I consider myself a casual gamer, and Rise of the Argonauts is a pretty casual action RPG. I click some buttons, and the dude runs around like a scorched ferret, cutting and clubbing people all over the place. I love it! Epic violence, beautifully performed, that requires almost no skill at all. I don’t have to spend hours to learn how to do weird combos – they simply appear out of nowhere!

But all is not well in ancient Greece… The game gives almost no indication as to what I need to do next. I can’t be arsed to read all the text in an action game – I’m playing the game to spear people on my enormous barbeque stick! But if I skip too much I end up with my hero standing around looking dumb, and me sitting there feeling even more dumb. “So… Uh… What? What do I have to do now? Do I have to talk to someone? Is there a list of active quests? I don’t know what to do!”

Now, Wildhollow and Rise of the Argonauts aren’t comparable at all. Not in the very least, and not only because RotA is a frigging multi-million production. My choice to rely on text in Wildhollow is a major part of the design – it’s an integral part of the game. RotA’s focus is on action, with text added on. In Wildhollow you can quickly click around to try out things or talk to people; in RotA you have to physically move your character between the scenic vistas to see if this was where you needed to go…and retrace your steps if not. But at its core, Wildhollow relies on the player to explore to proceed – just like RotA.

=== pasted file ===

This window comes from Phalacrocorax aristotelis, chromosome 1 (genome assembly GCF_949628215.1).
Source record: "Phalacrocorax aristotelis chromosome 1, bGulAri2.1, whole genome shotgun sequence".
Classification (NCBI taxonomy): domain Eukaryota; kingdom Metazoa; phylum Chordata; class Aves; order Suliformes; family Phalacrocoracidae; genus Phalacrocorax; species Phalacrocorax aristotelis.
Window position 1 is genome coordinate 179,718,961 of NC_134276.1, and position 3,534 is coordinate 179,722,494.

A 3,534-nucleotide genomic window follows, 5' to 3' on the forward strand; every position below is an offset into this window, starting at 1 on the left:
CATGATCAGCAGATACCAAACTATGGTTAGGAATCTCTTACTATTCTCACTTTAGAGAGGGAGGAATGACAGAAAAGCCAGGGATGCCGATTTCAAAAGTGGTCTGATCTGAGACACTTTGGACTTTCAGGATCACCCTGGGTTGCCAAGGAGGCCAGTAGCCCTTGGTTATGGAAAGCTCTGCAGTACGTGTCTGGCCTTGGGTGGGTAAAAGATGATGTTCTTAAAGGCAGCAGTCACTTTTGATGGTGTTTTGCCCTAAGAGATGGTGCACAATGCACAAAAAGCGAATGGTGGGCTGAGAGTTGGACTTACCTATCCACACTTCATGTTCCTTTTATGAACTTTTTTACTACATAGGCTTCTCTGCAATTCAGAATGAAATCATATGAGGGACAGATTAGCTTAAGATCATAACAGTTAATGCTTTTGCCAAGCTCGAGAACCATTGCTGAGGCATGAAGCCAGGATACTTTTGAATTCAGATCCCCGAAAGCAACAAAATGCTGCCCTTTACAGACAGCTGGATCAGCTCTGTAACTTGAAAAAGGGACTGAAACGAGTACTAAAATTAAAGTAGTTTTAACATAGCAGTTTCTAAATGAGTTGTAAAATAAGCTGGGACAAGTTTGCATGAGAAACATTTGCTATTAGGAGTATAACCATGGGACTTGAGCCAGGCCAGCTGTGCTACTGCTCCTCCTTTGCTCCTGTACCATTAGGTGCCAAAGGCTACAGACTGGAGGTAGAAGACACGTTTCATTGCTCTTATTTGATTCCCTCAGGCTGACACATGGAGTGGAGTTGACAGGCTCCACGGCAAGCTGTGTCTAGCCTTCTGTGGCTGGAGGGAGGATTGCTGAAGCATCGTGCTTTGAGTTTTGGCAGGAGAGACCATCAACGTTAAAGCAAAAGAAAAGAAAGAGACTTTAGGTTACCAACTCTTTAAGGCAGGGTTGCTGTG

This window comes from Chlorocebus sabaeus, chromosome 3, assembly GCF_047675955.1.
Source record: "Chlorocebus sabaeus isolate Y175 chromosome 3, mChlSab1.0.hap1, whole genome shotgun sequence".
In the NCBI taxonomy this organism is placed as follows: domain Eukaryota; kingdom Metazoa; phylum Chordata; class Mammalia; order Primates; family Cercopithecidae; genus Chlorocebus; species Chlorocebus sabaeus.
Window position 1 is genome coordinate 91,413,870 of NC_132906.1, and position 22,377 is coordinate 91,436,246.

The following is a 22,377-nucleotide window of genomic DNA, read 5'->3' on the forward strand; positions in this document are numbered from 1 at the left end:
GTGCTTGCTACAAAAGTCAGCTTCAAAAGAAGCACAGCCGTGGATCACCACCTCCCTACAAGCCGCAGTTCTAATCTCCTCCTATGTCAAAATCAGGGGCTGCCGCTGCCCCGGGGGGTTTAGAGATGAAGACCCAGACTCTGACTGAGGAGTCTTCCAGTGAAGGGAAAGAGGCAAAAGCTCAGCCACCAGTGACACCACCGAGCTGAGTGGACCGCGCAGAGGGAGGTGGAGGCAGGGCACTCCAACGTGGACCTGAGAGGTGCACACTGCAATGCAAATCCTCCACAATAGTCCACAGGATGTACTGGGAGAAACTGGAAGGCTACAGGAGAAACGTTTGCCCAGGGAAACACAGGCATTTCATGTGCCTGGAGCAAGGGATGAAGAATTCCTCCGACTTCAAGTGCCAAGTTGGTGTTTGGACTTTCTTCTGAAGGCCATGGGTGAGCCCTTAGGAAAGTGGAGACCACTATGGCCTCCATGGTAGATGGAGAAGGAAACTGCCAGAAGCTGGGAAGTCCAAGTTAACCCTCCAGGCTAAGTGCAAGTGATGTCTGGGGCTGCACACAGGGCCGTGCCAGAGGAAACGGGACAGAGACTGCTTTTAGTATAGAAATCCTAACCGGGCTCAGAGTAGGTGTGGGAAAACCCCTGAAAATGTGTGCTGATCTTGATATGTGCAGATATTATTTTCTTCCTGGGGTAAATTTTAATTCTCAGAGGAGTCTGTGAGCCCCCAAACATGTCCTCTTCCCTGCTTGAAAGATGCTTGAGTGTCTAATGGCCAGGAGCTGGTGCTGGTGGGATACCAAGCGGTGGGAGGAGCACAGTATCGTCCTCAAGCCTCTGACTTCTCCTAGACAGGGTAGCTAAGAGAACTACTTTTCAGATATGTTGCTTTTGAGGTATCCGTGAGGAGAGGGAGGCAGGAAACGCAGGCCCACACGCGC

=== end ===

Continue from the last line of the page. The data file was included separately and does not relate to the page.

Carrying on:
I’ve been toying with the idea of adding graphic indicators for whom to talk to next, but… That feels cheap. It breaks the immersion. And it just might make the puzzles too easy. Another approach might be to make conversations pop up more often – make some NPCs initiate conversations on their own. That’s probably a better approach, but I’m still not sure if that would work. What I want is to make a game that’s easy to play and follow, but still not ridiculously simple or lacking in immersion.

Any suggestions for good games I ought to play to get inspiration for how to solve my dilemma?

No one?

Not a single suggestion?

Man, you suck.